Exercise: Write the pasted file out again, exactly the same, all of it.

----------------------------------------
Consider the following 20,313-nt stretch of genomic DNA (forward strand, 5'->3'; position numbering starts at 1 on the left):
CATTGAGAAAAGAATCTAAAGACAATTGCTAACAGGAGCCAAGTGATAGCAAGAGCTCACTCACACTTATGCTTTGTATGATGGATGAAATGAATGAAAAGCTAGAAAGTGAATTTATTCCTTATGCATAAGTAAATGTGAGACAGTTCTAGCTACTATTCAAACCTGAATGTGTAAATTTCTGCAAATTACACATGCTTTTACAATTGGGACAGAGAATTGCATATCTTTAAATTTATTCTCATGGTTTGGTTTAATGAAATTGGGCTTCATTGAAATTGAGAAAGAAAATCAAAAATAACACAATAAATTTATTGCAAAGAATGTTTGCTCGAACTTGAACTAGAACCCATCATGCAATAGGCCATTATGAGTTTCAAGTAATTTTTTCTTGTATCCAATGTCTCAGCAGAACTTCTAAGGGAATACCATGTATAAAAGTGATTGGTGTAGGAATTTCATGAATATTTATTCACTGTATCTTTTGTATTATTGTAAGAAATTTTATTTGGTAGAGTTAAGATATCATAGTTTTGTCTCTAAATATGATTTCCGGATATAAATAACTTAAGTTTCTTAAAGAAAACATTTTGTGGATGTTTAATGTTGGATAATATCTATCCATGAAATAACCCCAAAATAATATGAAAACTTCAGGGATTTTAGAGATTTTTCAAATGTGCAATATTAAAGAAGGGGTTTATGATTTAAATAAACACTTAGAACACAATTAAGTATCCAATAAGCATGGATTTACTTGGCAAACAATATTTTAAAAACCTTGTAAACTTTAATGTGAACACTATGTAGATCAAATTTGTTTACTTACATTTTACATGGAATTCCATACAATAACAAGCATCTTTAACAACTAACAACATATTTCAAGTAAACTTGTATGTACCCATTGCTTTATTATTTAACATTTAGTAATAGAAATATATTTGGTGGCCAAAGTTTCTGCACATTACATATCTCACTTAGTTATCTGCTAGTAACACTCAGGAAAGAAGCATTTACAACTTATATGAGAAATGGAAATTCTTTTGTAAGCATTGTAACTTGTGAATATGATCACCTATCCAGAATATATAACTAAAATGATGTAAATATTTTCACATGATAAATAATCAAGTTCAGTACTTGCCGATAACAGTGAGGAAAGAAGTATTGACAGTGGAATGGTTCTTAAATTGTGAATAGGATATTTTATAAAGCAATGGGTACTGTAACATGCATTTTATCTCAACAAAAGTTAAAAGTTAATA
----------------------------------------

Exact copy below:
Consider the following 20,313-nt stretch of genomic DNA (forward strand, 5'->3'; position numbering starts at 1 on the left):
CATTGAGAAAAGAATCTAAAGACAATTGCTAACAGGAGCCAAGTGATAGCAAGAGCTCACTCACACTTATGCTTTGTATGATGGATGAAATGAATGAAAAGCTAGAAAGTGAATTTATTCCTTATGCATAAGTAAATGTGAGACAGTTCTAGCTACTATTCAAACCTGAATGTGTAAATTTCTGCAAATTACACATGCTTTTACAATTGGGACAGAGAATTGCATATCTTTAAATTTATTCTCATGGTTTGGTTTAATGAAATTGGGCTTCATTGAAATTGAGAAAGAAAATCAAAAATAACACAATAAATTTATTGCAAAGAATGTTTGCTCGAACTTGAACTAGAACCCATCATGCAATAGGCCATTATGAGTTTCAAGTAATTTTTTCTTGTATCCAATGTCTCAGCAGAACTTCTAAGGGAATACCATGTATAAAAGTGATTGGTGTAGGAATTTCATGAATATTTATTCACTGTATCTTTTGTATTATTGTAAGAAATTTTATTTGGTAGAGTTAAGATATCATAGTTTTGTCTCTAAATATGATTTCCGGATATAAATAACTTAAGTTTCTTAAAGAAAACATTTTGTGGATGTTTAATGTTGGATAATATCTATCCATGAAATAACCCCAAAATAATATGAAAACTTCAGGGATTTTAGAGATTTTTCAAATGTGCAATATTAAAGAAGGGGTTTATGATTTAAATAAACACTTAGAACACAATTAAGTATCCAATAAGCATGGATTTACTTGGCAAACAATATTTTAAAAACCTTGTAAACTTTAATGTGAACACTATGTAGATCAAATTTGTTTACTTACATTTTACATGGAATTCCATACAATAACAAGCATCTTTAACAACTAACAACATATTTCAAGTAAACTTGTATGTACCCATTGCTTTATTATTTAACATTTAGTAATAGAAATATATTTGGTGGCCAAAGTTTCTGCACATTACATATCTCACTTAGTTATCTGCTAGTAACACTCAGGAAAGAAGCATTTACAACTTATATGAGAAATGGAAATTCTTTTGTAAGCATTGTAACTTGTGAATATGATCACCTATCCAGAATATATAACTAAAATGATGTAAATATTTTCACATGATAAATAATCAAGTTCAGTACTTGCCGATAACAGTGAGGAAAGAAGTATTGACAGTGGAATGGTTCTTAAATTGTGAATAGGATATTTTATAAAGCAATGGGTACTGTAACATGCATTTTATCTCAACAAAAGTTAAAAGTTAATA